Most silk in the textile industry is mulberry silk, which is the product of cultivated Bombyx moths.  It has a prism-like structure which refracts light in different directions, giving it its characteristic sheen. It’s very strong, durable and light, keeps you warm in winter and cool in summer. 

Wild silks like Tussah, Eri and Muga silk are not so uniform in texture as mulberry silk, making them feel slightly rougher to the touch, and lending themselves to a slubbier, less shiny fabric. 

Silk is another fibre with little to no elasticity but loads and loads of drape.  Its strength makes it a brilliant alternative to nylon or polyester for adding durability to socks, and its insulating qualities won’t hurt your feet either. 

Silk won’t pill or felt (although it can shrink when washed in hot water), it’s breathable, resistant to fungus and rot, and is naturally hypoallergenic. 

I honestly don’t think you can go wrong with silk. I can’t think of a single thing I wouldn’t use it in, although the higher the silk content, the more drape and less elasticity you’ll get from the yarn. 

Mohair

Mohair is produced by the angora goat.  It’s very strong, very fluffy, very warm, and has tons of elasticity – more than most wools. Mohair resists sagging and stretching, so it’s brilliant for garments, and for mixing with fibres that don’t stretch as much.  Just don’t use it in anything that you think you’ll need to unpick. Take it from one who knows.

Plant fibres, e.g. cotton and linen

I’m lumping these together, but really each plant fibre is very different. Linen, produced from flax, has very long bast fibres (the woody innards of the plant that are used to make yarn), which give it lots of strength and superior drape. It’s resistant to abrasion, and it gets softer the more it’s handled. I love working with linen – both spinning it and knitting it.  Like silk, though, it doesn’t have any elasticity, and won’t spring back into shape easily. It’s highly absorbent, and unlike wool or silk won’t insulate you when it’s wet. I think it’s perfect for summer garments, and for things like light shawls.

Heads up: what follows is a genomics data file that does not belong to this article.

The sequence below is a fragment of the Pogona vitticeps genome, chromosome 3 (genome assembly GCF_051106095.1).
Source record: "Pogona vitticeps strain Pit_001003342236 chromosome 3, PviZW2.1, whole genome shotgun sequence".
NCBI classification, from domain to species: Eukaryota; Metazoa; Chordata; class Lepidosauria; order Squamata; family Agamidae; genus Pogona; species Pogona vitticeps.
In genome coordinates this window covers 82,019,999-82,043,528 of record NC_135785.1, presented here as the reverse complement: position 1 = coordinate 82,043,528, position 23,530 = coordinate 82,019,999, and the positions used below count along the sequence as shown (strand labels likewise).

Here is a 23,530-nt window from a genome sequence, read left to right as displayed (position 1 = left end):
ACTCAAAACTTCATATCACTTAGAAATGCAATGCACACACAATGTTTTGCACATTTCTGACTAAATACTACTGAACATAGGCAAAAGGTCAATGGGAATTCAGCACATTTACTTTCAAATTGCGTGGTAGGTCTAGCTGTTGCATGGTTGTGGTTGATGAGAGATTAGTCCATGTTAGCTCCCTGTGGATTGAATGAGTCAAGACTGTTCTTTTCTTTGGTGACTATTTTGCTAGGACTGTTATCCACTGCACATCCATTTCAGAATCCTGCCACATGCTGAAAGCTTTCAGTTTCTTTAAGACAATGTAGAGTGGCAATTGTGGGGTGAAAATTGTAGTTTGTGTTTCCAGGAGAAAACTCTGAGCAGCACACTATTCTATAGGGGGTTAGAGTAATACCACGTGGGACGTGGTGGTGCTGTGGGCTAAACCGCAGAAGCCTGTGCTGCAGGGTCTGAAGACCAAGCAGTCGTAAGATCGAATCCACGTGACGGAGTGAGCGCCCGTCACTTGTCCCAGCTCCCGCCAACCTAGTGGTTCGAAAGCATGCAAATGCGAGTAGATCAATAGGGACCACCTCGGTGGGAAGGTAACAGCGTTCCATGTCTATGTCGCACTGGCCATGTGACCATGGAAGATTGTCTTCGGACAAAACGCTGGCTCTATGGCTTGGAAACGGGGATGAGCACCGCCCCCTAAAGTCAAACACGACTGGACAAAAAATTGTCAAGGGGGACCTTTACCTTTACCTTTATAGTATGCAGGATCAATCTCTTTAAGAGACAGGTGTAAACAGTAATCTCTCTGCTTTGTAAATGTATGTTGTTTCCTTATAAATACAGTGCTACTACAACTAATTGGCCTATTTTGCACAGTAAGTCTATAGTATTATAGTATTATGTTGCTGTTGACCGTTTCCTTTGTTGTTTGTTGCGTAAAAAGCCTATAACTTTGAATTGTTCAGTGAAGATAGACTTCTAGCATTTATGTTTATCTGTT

Cotton, on the other hand, has an extremely short fibre length, so requires a lot of twist to hold the fibres together.  The tighter the twist, the stronger the yarn, but the less airy and light it is. 

Cotton is very soft and easy to wear, but its complete lack of elasticity means that pure cotton is likely to stretch.  It can also be quite tough to keep an even tension with cotton as a result. Knitting a swatch is always a good idea with any fibre but with cotton I think it’s essential. 

Okay, I'll stop now.

Halfway through writing this post I realised just how many things there are to consider in yarn selection. I’ve barely scratched the surface. In coming posts I’ll talk about structure and weight. Structure in particular can tell you a lot about how a yarn will behave – whether it’s suited more to cables or lace, socks or hats. 

Of course, there are no rules at all. You can knit whatever you want with whatever you want. That’s the joy of it all.  Being armed with knowledge, however, can help you make decisions that will make your projects really sing, whatever you’re using.